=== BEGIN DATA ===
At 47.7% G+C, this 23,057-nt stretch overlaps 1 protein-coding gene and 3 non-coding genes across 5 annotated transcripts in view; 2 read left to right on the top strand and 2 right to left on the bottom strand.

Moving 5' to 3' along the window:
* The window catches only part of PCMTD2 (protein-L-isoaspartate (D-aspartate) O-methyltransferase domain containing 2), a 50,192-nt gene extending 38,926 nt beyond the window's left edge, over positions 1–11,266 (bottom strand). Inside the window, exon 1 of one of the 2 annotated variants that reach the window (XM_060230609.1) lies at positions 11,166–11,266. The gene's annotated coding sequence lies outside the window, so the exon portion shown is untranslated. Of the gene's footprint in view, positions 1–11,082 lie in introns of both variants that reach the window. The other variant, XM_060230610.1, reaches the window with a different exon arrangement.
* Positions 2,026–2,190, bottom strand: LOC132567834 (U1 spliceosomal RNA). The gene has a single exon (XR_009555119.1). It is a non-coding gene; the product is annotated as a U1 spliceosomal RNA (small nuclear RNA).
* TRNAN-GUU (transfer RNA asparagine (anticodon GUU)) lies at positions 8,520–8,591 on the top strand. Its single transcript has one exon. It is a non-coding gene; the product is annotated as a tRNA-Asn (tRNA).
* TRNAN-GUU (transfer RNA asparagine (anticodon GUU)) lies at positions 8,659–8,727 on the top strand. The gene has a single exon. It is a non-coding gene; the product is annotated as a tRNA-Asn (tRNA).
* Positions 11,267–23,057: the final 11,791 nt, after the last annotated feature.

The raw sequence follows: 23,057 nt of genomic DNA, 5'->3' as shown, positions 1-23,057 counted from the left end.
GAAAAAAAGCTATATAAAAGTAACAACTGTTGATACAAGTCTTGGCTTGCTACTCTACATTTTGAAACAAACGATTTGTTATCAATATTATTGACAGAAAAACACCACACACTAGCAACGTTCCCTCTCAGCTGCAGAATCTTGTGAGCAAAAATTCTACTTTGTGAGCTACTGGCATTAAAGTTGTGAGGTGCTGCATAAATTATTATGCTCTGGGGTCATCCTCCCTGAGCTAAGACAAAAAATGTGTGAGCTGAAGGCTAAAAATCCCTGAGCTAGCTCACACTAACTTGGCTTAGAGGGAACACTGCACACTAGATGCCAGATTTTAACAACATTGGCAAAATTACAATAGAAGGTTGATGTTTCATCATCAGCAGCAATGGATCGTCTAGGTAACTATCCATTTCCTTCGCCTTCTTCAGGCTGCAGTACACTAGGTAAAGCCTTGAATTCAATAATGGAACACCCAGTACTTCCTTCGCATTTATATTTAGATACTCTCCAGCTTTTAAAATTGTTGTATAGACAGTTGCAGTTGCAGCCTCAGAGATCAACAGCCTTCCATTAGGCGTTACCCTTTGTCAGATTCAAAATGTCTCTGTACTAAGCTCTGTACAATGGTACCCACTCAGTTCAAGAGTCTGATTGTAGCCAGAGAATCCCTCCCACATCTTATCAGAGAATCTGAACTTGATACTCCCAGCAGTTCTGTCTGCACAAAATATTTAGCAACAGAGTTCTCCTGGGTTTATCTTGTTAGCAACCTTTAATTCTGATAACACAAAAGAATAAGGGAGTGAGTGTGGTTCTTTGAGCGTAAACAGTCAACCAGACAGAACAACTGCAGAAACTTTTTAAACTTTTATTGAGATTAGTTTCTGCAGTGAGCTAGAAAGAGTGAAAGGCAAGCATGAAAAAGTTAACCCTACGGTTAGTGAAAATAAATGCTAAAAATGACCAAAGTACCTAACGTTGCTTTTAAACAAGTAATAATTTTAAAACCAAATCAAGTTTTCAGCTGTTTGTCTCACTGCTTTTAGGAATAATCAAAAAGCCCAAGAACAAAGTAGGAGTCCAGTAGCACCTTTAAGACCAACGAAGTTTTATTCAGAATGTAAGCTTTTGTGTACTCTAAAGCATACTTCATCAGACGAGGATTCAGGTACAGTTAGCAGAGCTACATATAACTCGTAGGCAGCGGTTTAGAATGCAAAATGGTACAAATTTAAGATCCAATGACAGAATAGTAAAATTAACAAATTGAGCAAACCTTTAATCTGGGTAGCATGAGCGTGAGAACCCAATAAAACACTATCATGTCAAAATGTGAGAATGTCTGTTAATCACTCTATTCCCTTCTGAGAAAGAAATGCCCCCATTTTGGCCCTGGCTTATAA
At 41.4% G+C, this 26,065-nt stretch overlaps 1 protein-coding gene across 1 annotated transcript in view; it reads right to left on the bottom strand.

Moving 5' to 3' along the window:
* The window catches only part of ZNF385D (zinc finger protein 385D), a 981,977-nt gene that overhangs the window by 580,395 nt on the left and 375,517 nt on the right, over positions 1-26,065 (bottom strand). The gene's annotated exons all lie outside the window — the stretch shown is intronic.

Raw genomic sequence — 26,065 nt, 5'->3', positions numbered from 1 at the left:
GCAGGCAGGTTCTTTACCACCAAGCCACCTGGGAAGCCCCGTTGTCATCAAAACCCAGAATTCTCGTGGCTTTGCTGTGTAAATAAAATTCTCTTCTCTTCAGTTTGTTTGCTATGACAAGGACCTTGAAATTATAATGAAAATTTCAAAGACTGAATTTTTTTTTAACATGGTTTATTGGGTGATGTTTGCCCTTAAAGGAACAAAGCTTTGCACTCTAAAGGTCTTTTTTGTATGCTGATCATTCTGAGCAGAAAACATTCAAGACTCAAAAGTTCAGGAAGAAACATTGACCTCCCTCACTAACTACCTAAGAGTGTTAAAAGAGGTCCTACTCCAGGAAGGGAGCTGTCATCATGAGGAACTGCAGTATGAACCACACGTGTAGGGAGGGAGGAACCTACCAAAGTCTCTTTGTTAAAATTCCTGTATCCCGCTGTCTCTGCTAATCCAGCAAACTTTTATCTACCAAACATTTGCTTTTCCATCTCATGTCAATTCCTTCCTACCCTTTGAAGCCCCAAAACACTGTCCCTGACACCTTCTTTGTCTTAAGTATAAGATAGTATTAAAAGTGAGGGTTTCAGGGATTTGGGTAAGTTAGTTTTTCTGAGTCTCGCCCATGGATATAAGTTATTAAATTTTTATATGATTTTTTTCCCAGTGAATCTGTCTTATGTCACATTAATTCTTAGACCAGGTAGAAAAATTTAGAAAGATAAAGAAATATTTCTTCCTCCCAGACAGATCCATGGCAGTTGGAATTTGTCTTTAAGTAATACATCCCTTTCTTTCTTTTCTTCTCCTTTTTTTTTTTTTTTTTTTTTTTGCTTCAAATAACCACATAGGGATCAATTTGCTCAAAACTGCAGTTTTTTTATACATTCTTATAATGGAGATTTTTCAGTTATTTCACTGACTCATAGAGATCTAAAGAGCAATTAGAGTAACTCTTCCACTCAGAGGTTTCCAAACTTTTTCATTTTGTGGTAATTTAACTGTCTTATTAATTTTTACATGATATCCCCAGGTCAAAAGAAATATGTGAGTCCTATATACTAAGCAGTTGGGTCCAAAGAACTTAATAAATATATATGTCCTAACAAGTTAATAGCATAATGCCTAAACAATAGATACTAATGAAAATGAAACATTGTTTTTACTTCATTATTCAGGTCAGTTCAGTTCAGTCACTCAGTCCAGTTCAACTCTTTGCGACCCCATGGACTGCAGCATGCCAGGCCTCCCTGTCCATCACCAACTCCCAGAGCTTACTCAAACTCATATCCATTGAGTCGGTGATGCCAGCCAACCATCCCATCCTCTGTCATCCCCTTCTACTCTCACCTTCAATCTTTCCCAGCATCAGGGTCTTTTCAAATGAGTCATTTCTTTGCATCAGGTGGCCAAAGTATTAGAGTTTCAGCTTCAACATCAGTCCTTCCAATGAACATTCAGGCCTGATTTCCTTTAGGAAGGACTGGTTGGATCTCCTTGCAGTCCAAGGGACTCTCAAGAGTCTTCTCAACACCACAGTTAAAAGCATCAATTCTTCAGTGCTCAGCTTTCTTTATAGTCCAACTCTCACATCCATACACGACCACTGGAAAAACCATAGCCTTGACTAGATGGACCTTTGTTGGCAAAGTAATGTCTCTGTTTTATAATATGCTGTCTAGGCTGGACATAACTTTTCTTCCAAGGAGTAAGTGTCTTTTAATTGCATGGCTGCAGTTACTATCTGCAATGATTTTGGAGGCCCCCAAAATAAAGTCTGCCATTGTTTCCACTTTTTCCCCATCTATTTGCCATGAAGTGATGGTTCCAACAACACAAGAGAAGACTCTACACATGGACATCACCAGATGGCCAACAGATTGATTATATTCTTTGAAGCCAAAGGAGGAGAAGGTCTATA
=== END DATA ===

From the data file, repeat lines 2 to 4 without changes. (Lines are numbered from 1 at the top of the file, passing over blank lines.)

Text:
Moving 5' to 3' along the window:
* The window catches only part of PCMTD2 (protein-L-isoaspartate (D-aspartate) O-methyltransferase domain containing 2), a 50,192-nt gene extending 38,926 nt beyond the window's left edge, over positions 1–11,266 (bottom strand). Inside the window, exon 1 of one of the 2 annotated variants that reach the window (XM_060230609.1) lies at positions 11,166–11,266. The gene's annotated coding sequence lies outside the window, so the exon portion shown is untranslated. Of the gene's footprint in view, positions 1–11,082 lie in introns of both variants that reach the window. The other variant, XM_060230610.1, reaches the window with a different exon arrangement.
* Positions 2,026–2,190, bottom strand: LOC132567834 (U1 spliceosomal RNA). The gene has a single exon (XR_009555119.1). It is a non-coding gene; the product is annotated as a U1 spliceosomal RNA (small nuclear RNA).